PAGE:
A Maryland couple have pleaded guilty to conspiring to sell secret data linked to a nuclear-powered warship


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A US Navy nuclear engineer and his wife pleaded guilty on Tuesday to a case involving an alleged conspiracy to sell secrets on nuclear-powered warships, a month after their previous plea deals that called for specific sentencing guidelines.

Jonathan and Diana Toebbe of Annapolis, Maryland, pleaded guilty in federal court in Martinsburg, West Virginia, to one count each of conspiracy to release restricted data.

Last month, US District Judge Gina Groh dismissed the couple’s initial pleas for the same charges, saying the sentencing options were “surprisingly deficient” given the seriousness of the case. The couple then immediately withdrew their initial guilty pleas and Groh set his trial for January.

UNKNOWN US NAVY ENGINEER AND WIFE IN ATTEMPT TO SELL NUCLEAR SUBMARINE SECRETS

The previous sentencing range agreed by Jonathan Toebbe’s lawyers called for a potential sentence of between around 12 and 17 years in prison. Prosecutors said on Tuesday that such a sentence would be one of the most significant in modern times under the Atomic Energy Act of 1954. Prosecutors also demanded three years for Diana Toebbe.

Under the latest plea deal reached on Tuesday before US Magistrate Robert Trumble, the couple each face a maximum sentence of life in prison and a $100,000 fine, although prosecutors are seeking a sentence for Diana Toebbe at the lower end of the guideline range.

These booking photos released by the West Virginia Regional Jail and Correctional Facility Authority show Diana Toebbe, left, and Jonathan Toebbe.
(West Virginia Regional Jail and Correctional Facilities Authority via AP, File)

If the court does not accept the final agreement, the defendants would again have the right to withdraw their guilty plea.

NAVY NUCLEAR ENGINEER PLEADS TO SELL SUBMARINE SECRETS TO FOREIGN COUNTRY

Prosecutors say Jonathan Toebbe, 43, abused his access to top-secret government information and repeatedly sold details of design elements and performance characteristics of Virginia-class submarines to someone. one he believed to be a representative of a foreign government but was actually an undercover FBI. agent.

Diana Toebbe, 46, who was teaching at a private school in Maryland at the time of the couple’s arrest last October, was accused of standing watch at several pre-arranged “dead-drop” locations where memory cards containing the secret information was left behind.

Memory cards were devices concealed in objects such as chewing gum wrappers and peanut butter sandwiches. The couple were arrested after placing a memory card in a dead end location in Jefferson County, West Virginia.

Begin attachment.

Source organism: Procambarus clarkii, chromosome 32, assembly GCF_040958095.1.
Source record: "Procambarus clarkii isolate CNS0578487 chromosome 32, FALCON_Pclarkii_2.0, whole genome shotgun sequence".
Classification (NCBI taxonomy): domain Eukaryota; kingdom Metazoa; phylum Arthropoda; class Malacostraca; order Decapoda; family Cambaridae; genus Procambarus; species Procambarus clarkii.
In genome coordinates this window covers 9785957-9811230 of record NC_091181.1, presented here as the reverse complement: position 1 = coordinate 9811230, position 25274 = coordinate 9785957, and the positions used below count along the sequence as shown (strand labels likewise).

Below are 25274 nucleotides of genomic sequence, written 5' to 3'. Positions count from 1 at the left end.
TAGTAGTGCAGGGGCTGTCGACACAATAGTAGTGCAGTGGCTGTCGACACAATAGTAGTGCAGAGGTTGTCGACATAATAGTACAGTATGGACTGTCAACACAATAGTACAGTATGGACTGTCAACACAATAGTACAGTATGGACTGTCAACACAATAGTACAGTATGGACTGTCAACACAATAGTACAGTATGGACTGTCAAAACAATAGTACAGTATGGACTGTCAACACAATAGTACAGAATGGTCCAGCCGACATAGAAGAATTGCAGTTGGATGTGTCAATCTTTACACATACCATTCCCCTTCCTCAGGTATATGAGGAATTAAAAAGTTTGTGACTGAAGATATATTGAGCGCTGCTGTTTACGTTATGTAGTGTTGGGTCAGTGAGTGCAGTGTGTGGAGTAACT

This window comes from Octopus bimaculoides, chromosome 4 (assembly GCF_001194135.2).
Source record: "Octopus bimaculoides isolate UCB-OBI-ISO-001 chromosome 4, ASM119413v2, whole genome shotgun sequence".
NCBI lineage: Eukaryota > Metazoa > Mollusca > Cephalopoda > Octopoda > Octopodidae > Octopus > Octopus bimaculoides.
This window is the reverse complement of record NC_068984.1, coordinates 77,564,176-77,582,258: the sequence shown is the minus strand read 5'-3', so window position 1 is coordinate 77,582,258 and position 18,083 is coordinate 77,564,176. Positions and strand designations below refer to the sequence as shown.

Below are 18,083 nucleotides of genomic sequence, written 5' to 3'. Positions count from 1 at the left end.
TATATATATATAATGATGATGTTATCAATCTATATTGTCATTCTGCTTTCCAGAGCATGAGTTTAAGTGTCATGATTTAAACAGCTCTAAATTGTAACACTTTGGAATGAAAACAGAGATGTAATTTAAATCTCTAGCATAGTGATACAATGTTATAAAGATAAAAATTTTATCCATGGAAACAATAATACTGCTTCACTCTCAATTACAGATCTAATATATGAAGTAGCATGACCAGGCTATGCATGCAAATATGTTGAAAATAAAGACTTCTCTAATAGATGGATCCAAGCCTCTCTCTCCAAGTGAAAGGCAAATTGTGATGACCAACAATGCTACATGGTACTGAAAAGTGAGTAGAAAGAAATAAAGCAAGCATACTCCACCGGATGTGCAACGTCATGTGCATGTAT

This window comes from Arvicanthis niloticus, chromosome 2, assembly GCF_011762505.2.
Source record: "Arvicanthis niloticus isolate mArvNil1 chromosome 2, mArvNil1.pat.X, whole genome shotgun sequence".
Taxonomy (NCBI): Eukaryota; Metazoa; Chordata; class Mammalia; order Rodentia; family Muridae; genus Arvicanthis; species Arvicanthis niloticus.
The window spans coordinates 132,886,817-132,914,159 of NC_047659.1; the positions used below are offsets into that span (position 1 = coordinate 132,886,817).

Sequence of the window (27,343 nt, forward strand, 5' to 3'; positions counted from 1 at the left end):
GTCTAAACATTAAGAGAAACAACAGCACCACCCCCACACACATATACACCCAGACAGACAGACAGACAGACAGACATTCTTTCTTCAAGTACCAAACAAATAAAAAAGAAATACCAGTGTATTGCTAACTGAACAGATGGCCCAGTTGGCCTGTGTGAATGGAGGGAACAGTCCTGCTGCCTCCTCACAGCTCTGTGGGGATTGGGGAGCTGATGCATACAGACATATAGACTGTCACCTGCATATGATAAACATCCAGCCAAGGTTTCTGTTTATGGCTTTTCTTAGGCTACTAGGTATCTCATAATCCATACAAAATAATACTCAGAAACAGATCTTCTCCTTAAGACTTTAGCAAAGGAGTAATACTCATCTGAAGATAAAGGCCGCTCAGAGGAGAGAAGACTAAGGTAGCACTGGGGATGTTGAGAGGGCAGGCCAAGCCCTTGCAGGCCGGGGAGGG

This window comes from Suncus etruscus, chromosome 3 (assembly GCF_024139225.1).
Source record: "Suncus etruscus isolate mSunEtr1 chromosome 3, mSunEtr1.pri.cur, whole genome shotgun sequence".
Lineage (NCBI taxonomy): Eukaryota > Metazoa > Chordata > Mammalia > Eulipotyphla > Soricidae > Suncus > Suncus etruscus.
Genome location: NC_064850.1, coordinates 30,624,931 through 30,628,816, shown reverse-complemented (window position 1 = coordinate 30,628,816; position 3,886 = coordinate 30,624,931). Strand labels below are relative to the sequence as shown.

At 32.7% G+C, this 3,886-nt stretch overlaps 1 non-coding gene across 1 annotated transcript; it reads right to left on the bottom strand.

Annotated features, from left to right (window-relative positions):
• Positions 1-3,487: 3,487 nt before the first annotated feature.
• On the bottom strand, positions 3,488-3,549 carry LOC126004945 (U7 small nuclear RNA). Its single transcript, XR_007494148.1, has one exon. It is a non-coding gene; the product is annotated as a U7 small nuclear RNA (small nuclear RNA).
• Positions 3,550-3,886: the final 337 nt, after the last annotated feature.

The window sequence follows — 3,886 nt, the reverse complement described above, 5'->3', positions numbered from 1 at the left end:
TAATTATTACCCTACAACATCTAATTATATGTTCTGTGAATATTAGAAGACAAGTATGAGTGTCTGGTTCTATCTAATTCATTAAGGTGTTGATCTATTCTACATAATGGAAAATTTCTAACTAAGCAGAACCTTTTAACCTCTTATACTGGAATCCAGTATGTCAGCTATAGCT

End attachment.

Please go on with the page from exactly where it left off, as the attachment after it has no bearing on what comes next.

None of the information was classified top secret or secret, falling under a third category considered confidential, according to previous testimony.

The FBI said the program began in April 2020, when Jonathan Toebbe sent a package of Navy documents to a foreign government and wrote that he was interested in selling that country operating manuals, reports performance and other sensitive information. He included in the package, which had a return address in Pittsburgh, instructions to his supposed contact on how to establish a secret relationship with him, prosecutors said.

This package was obtained by the FBI in December 2020 through its legal attache office in the unspecified foreign country. This sparked a months-long sting operation in which an agent posing as a representative of a foreign country made contact with Toebbe, eventually paying $100,000 in cryptocurrency in exchange for the information Toebbe offered. .

The country to which he was seeking to sell the information was not identified in court documents and was not disclosed in court.

Prosecutors said the government recovered classified information Jonathan Toebbe had saved on electronic devices along with a “substantial amount” of the cryptocurrency.

NAVY NUCLEAR ENGINEER, WIFE ACCUSED OF ATTEMPTING TO SELL SUBMARINE SECRETS PLEAES NOT GUILTY

During a search of the couple’s home, FBI agents found a trash bag containing shredded documents, thousands of dollars in cash, valid children’s passports and a ‘go-bag’ containing a USB drive and gloves latex, according to court testimony last year.

At a hearing in December 2021, lawyers for Diana Toebbe denied the prosecution’s claims citing 2019 messages the couple exchanged in which she considered fleeing the United States to avoid arrest. Instead, the defense said it was contempt for then-President Donald Trump that was behind the couple’s emigration plans.


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